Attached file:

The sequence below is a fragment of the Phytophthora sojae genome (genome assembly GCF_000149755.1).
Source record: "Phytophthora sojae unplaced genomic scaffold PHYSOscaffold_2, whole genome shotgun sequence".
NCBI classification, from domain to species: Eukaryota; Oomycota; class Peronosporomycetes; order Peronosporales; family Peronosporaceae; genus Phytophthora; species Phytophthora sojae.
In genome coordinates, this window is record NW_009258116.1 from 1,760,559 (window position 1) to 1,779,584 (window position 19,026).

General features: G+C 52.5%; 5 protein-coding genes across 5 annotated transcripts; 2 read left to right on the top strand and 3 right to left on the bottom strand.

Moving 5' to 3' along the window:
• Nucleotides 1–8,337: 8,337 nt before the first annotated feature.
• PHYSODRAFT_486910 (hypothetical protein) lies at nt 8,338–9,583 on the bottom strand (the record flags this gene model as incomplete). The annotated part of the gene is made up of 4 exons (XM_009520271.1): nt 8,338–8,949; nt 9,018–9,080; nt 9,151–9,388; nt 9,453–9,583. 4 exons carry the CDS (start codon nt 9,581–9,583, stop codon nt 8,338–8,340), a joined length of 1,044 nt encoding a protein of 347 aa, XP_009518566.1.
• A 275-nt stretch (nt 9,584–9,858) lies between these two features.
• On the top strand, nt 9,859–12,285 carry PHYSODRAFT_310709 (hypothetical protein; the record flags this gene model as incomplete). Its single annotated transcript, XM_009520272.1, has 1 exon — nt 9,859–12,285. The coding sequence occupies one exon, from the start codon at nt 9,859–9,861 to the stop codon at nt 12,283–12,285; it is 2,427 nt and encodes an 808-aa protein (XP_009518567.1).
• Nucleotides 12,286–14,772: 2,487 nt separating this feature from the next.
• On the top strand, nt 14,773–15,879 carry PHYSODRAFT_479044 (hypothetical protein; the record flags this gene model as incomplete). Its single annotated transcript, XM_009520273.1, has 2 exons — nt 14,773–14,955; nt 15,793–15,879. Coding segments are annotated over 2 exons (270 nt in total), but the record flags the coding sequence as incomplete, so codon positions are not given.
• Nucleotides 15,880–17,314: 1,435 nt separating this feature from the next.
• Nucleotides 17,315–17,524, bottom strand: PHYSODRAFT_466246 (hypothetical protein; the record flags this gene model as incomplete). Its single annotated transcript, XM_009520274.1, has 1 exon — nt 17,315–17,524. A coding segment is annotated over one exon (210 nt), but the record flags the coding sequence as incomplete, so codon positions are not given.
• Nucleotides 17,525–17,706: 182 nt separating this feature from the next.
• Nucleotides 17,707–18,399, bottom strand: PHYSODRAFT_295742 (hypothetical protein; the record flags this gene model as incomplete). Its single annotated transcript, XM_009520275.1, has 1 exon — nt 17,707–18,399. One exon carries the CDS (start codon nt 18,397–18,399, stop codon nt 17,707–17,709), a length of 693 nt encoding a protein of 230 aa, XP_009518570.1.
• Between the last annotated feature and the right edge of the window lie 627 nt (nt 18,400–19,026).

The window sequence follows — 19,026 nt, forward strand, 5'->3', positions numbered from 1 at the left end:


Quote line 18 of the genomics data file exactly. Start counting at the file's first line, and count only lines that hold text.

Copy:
The window sequence follows — 19,026 nt, forward strand, 5'->3', positions numbered from 1 at the left end: